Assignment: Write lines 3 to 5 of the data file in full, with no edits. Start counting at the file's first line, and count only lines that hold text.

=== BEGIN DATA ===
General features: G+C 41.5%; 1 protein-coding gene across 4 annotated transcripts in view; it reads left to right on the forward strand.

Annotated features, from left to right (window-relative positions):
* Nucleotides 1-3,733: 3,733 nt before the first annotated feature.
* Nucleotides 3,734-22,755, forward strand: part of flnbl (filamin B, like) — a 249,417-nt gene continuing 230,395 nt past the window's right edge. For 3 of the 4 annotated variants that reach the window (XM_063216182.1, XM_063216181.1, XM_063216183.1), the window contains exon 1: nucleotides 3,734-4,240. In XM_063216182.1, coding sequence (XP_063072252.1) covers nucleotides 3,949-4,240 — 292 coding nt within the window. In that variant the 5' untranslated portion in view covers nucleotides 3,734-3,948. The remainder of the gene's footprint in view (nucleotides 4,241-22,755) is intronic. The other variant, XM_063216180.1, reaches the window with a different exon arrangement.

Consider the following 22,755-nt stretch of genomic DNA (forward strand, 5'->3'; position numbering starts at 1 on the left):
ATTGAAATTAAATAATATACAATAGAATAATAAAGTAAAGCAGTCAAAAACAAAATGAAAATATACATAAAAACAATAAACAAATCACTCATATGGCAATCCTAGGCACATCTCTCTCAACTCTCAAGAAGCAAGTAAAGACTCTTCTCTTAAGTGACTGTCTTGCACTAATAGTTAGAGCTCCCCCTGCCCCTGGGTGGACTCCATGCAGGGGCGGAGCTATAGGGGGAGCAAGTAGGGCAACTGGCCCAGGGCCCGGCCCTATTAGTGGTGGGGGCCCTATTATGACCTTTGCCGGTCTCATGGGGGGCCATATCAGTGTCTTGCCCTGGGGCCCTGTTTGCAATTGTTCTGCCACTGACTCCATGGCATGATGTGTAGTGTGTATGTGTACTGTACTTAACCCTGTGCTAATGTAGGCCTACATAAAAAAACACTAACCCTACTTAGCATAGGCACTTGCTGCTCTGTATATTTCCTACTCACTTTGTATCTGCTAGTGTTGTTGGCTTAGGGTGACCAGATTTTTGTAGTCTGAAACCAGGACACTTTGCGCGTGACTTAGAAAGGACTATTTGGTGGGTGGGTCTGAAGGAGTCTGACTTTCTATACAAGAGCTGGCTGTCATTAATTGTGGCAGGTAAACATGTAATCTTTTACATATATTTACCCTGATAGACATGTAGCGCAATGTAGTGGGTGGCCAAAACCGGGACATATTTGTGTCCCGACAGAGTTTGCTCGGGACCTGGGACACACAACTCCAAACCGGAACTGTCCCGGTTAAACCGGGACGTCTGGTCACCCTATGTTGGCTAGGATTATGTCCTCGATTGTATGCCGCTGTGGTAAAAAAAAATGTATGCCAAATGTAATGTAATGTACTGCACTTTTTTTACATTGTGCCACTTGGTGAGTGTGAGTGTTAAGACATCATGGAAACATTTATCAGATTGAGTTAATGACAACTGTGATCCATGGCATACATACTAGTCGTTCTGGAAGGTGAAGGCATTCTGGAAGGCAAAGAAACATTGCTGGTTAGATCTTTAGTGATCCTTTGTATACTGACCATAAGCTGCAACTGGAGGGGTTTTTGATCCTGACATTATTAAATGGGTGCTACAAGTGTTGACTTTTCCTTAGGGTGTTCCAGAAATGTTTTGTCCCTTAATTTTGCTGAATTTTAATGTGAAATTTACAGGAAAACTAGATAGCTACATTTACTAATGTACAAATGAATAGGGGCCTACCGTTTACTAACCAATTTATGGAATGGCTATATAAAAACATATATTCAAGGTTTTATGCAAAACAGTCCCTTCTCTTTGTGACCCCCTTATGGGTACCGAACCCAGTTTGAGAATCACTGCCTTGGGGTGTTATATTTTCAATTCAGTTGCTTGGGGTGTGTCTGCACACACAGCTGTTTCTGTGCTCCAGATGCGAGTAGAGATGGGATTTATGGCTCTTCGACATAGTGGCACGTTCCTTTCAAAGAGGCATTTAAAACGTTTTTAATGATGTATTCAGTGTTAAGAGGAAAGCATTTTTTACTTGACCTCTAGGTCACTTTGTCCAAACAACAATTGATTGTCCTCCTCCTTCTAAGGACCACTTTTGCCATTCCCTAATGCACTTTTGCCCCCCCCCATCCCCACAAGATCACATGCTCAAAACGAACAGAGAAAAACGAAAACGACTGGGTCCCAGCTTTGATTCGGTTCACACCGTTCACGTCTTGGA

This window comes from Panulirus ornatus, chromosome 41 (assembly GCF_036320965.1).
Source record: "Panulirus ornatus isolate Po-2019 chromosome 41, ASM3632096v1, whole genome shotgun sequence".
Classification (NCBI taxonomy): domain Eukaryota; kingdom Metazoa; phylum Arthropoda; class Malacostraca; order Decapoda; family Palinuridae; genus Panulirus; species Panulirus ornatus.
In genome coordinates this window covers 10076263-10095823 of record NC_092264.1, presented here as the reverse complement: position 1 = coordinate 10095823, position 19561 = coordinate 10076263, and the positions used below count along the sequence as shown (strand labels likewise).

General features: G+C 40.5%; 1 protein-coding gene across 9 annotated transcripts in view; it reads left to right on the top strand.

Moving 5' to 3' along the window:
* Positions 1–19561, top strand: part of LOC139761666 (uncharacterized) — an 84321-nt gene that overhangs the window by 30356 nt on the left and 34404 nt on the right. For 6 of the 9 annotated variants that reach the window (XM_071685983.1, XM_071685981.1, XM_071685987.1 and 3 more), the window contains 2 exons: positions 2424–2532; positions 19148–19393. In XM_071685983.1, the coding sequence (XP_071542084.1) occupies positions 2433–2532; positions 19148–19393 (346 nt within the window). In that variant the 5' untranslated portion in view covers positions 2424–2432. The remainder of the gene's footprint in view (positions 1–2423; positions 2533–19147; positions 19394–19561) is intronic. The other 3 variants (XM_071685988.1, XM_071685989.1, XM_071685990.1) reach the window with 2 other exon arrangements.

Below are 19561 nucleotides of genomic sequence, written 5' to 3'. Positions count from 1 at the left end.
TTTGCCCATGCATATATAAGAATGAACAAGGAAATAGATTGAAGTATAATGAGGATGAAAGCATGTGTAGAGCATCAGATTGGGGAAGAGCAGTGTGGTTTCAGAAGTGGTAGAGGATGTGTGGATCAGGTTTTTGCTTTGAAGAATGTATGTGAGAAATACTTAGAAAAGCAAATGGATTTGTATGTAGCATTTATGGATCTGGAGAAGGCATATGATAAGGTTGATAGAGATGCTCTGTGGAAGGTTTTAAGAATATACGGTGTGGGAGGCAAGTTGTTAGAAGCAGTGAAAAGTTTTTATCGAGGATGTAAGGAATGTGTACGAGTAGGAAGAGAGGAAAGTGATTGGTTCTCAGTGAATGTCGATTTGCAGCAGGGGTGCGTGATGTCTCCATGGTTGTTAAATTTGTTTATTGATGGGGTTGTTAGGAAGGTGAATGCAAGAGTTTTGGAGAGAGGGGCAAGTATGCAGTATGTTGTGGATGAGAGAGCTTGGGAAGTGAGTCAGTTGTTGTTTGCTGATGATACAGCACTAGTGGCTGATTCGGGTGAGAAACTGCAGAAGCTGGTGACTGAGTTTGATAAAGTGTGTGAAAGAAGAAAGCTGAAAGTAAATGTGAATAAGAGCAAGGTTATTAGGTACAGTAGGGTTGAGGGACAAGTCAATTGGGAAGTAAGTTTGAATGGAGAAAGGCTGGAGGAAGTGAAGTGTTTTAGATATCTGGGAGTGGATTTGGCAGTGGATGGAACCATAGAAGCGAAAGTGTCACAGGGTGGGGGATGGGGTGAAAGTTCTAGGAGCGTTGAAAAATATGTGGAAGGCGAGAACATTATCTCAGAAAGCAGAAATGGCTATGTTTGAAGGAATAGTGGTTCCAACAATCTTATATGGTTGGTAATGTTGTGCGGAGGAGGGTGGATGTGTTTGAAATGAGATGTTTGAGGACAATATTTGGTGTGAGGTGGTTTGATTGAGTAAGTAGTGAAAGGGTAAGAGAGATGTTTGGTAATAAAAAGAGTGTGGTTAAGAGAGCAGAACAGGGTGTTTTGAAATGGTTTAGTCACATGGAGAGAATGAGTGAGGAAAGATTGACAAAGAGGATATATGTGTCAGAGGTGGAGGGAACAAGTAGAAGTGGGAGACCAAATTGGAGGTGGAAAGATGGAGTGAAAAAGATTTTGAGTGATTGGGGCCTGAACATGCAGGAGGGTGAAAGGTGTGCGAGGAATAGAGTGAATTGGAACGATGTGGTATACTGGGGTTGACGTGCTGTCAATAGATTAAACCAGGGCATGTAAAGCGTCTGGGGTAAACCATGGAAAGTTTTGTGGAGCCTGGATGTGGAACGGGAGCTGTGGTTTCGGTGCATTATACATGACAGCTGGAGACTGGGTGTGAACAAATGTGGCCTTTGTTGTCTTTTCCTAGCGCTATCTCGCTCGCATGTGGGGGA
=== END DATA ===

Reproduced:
* Nucleotides 1-3,733: 3,733 nt before the first annotated feature.
* Nucleotides 3,734-22,755, forward strand: part of flnbl (filamin B, like) — a 249,417-nt gene continuing 230,395 nt past the window's right edge. For 3 of the 4 annotated variants that reach the window (XM_063216182.1, XM_063216181.1, XM_063216183.1), the window contains exon 1: nucleotides 3,734-4,240. In XM_063216182.1, coding sequence (XP_063072252.1) covers nucleotides 3,949-4,240 — 292 coding nt within the window. In that variant the 5' untranslated portion in view covers nucleotides 3,734-3,948. The remainder of the gene's footprint in view (nucleotides 4,241-22,755) is intronic. The other variant, XM_063216180.1, reaches the window with a different exon arrangement.

Consider the following 22,755-nt stretch of genomic DNA (forward strand, 5'->3'; position numbering starts at 1 on the left):